Buy a cell phone, apply for a credit card, sign a lease, or borrow money, and invariably you’re confronted with a block of text that requires you to waive all liability. In those rare circumstances under which you can sue, you must agree to do so on the seller’s terms and according to the state laws of its choosing. These “take-it-or-leave-it” adhesion provisions are usually printed in a font so small you almost need a magnifying glass to read them, and in language so obtuse you practically need a law degree to understand it.
Actually, having a law degree may not help. That’s what Joshua Fensterstock learned after consolidating three private loans he’d taken out to attend Hofstra Law School in Hempstead, New York. “When I graduated, I had over $100,000 worth of student loans,” says Fensterstock, who graduated in 2003 and worked as a real estate lawyer at New York – based real estate, corporate, and litigation boutique Isaac & Associates for five years before opening his own New York practice last July. His debt load was hardly unusual: The American Bar Association estimates that law students attending private law schools took out, on average, more than $90,000 in loans during the period when Fensterstock was enrolled.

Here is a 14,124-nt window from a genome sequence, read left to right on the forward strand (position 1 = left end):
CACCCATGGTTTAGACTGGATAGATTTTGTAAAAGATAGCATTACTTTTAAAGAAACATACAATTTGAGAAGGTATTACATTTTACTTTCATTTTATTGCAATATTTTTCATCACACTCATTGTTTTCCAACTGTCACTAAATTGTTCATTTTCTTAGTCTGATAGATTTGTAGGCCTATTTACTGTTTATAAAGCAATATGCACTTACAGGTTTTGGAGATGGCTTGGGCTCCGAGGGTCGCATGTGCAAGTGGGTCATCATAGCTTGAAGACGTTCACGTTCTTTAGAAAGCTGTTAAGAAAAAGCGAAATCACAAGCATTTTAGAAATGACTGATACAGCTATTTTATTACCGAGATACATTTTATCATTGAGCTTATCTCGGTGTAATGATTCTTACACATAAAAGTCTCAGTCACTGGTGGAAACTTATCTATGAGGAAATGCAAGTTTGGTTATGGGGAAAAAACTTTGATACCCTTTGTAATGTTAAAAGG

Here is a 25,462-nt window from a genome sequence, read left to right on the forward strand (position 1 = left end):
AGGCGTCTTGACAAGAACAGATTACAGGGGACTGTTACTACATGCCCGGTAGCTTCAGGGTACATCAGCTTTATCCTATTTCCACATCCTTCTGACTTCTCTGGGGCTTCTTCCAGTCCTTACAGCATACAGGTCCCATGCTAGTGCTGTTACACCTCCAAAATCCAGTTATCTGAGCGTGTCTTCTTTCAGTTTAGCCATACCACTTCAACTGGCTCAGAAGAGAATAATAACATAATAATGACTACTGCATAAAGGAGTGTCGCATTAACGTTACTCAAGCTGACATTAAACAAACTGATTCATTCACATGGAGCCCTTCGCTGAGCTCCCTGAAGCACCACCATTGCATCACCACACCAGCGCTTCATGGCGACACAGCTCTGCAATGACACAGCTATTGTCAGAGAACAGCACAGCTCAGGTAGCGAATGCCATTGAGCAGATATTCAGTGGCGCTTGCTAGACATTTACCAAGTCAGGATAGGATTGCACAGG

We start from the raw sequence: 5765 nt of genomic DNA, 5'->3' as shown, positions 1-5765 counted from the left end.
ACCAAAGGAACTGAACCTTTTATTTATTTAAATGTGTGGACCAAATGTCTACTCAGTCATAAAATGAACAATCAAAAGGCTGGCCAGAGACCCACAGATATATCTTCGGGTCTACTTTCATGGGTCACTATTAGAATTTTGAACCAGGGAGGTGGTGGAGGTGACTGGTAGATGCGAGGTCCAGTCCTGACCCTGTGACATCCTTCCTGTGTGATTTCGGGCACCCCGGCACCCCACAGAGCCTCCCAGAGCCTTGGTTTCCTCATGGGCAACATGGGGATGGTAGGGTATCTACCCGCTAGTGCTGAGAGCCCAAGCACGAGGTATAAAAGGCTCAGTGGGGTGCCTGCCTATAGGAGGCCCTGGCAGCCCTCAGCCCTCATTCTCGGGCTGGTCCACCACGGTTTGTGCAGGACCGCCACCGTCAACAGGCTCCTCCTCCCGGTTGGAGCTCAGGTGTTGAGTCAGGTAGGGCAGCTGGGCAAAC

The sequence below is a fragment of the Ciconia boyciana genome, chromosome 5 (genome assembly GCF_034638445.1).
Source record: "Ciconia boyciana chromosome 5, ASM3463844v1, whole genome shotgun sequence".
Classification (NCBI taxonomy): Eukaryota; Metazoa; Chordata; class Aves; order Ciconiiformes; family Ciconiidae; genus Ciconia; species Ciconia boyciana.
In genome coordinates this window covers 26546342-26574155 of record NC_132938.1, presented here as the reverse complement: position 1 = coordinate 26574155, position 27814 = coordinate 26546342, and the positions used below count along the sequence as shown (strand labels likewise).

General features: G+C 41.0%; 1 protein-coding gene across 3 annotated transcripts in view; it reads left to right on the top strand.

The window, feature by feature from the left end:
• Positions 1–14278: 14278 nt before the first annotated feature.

In 2006, Fensterstock decided to merge the remaining balances on the three private loans. The lender he chose — Education Finance Partners, a student loan company serviced by California-based Affiliated Computer Services, Inc. — gave him a 30-year loan of $52,915.49 at a fixed interest rate of 9.32 percent. “They e-mailed me a complete package of documents, and in order to be approved, I had to sign a promissory note that came with the application.” He read the fine print and agreed to the note’s terms.
Fensterstock soon noticed that though he was making regular payments, the balance on his monthly statements was rising, not falling. When he contacted ACS to report the problem in August 2007, he was told that if he didn’t pay precisely on the fourteenth of each month, his payment would apply only to the interest due on the loan, not toward reducing the principal. “That wasn’t in the agreement,” he says.